The Basic Science of Geothermal Heating and Cooling

A number of people here in Central , Ohio, have sought Fairfield Heating & Cooling to make their homes geothermal homes. Still leery of geothermal heating and cooling yourself? Knowing a smidgen of the science behind it – and the mechanics as well – would undoubtedly help.

We’ve mentioned elsewhere the rewards of geothermal heating and cooling. Suffice it to say here that almost no other manner of maintaining apleasant home environment year-round are as efficient, dependable, or economical, especially when you gauge the energy savings.

Here’s how geothermal works its magic.

Thar’s Gold Heat in Them Thar Hills!

We tap the earth for precious metals. We tap the earth for oil. Now, more than ever, we’re tapping the earth for something likely just as valuable to most of us: the energy to heat and cool our homes that doesn’t involve oil.

You see, close beneath the earth’s crust – that would be roughly 33,000 feet under our feet – is a stratum of magma. This is a molten and semi-molten blend, primarily of silicates, in which temperatures vary from 1300 degrees Fahrenheit to 2400 degrees Fahrenheit and hotter the deeper you go (not that you’d want to go there!). What this serves to do is keep the ground immediately under the earth’s surface at a year-round temperature of between 45 and 75 degrees Fahrenheit. So? Underground temperatures in Central (and essentially everywhere stateside, anyway) are warmer than the ambient air above ground in Winter and cooler than the ambient air above ground in Summer.

Time to Get Pumped!

What geothermal heating and cooling systems do, then, is transfer heat from the ground  to your home or heat from your home to the ground, as the season dictates. Either way, your home stays at the optimum temperature to keep you and your family comfy month after month.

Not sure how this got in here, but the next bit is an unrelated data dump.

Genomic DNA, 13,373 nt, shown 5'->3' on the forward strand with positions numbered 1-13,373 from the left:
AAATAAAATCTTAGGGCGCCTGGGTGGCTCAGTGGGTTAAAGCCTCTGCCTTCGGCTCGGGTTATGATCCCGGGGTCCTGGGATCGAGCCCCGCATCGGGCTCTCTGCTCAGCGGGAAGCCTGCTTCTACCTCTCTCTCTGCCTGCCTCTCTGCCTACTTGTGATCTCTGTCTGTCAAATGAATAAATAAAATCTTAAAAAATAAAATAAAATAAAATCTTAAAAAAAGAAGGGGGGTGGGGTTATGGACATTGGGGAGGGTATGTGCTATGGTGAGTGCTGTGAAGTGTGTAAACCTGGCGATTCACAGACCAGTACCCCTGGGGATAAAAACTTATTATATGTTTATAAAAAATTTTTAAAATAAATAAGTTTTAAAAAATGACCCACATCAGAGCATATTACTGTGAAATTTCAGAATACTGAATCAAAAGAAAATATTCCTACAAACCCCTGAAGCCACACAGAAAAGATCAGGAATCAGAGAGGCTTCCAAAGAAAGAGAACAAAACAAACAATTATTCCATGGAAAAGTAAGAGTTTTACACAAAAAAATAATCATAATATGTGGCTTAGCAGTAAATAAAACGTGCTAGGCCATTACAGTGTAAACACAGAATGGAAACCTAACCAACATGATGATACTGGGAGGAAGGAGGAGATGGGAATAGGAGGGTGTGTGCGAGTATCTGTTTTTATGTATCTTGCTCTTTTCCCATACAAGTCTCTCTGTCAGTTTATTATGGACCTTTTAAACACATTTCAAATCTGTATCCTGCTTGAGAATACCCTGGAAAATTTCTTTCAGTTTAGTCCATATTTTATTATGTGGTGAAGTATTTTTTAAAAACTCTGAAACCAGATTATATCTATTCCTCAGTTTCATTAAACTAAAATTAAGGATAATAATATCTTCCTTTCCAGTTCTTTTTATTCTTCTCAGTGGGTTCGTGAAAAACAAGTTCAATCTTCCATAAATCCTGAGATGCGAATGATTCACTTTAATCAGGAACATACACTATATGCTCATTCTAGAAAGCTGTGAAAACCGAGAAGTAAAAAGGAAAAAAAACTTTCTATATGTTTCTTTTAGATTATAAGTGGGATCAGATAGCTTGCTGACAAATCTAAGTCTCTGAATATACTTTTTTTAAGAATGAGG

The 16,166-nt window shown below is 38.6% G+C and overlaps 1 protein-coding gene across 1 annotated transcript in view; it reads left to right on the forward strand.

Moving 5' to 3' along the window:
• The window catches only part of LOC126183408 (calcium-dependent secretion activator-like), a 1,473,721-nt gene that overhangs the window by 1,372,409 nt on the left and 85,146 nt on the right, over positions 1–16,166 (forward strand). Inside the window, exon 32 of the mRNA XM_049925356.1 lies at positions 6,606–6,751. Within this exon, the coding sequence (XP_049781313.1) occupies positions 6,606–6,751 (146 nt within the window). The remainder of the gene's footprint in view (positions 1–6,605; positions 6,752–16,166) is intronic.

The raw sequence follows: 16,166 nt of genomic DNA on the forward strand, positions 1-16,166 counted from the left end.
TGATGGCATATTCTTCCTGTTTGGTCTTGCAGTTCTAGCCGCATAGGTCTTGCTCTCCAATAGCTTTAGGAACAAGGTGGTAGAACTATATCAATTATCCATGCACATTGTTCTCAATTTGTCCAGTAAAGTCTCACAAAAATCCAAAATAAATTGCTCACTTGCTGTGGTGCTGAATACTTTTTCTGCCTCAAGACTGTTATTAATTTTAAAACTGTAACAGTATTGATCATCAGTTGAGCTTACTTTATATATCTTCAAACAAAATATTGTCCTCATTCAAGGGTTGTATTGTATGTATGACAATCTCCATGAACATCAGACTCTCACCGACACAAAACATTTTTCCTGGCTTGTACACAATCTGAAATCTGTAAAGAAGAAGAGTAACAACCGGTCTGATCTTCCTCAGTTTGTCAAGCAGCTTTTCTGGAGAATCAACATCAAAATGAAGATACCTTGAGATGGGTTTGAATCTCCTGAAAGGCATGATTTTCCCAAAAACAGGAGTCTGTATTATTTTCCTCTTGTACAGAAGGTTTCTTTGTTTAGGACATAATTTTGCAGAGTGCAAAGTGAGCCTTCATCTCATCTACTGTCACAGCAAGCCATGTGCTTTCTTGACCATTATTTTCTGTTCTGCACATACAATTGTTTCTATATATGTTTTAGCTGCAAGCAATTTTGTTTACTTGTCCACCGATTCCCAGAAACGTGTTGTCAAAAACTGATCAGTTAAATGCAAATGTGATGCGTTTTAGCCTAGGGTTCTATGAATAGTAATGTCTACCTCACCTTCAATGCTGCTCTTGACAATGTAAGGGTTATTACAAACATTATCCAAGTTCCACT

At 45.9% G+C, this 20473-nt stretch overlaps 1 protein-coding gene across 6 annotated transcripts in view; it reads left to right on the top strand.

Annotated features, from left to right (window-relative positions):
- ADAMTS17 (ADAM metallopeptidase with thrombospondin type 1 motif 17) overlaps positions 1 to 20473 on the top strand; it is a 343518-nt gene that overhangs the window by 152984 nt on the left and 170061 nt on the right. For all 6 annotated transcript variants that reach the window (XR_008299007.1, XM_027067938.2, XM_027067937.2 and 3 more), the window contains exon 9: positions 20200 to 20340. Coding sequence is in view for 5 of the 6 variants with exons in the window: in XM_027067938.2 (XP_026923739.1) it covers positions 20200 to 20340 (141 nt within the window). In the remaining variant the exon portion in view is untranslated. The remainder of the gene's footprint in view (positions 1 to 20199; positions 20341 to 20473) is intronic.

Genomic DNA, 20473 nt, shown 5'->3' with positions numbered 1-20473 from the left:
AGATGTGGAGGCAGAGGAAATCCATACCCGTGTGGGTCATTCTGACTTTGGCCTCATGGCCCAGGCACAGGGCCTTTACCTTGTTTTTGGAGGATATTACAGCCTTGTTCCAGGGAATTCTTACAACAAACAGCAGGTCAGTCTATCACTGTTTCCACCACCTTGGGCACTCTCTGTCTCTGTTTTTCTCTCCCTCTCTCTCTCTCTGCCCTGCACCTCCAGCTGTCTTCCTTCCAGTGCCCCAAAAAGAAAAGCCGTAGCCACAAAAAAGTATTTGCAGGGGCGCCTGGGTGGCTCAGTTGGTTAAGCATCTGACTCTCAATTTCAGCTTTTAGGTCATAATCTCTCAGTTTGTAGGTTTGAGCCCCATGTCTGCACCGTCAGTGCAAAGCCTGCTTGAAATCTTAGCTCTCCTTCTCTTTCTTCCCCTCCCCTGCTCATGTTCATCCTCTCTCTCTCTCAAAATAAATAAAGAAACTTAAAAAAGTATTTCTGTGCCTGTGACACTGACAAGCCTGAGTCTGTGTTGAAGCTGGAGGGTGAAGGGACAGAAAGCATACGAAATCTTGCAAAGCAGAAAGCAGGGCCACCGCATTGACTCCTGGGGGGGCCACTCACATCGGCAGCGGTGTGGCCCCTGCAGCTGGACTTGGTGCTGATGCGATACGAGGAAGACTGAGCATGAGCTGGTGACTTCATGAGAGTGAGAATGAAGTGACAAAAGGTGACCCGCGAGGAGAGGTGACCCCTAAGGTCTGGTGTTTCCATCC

The mechanism that performs the transfer is a geothermal heat pump. It continuously circulates water or some solution (predominantly antifreeze) between your home and loops of piping (predominantly fashioned of polyethylene, high-density polyethylene, PVC, or CPVC) buried in the ground. In Winter, the liquid is cold when it enters the ground. As it flows through the loops, it sucks up heat from the earth and is returned to your home warm. In Summer, the process is reversed: warm liquid goes into the loops, where it takes in the cooler ground temperatures before it’s returned to your home. Looking for details? You’ll find more specific information on ground loops here.

The salient point is that geothermal heating and cooling systems don’t produce energy. They aren’t like central heating systems, which generate heat themselves. Instead, geothermal systems heat and cool your home by making use of the energy already abundantly available beneath the earth’s surface. That’s why geothermal systems don’t only run quieter but also prove considerably more dependable, need less maintenance, have significantly longer lifespans, and are more environmentally friendly than old-school HVACs. That’s also why, in the end, you’ll save lots more more money by going geothermal.

Curious now? Talk with Fairfield Heating & Cooling, your Central geothermal heating and cooling specialist, today.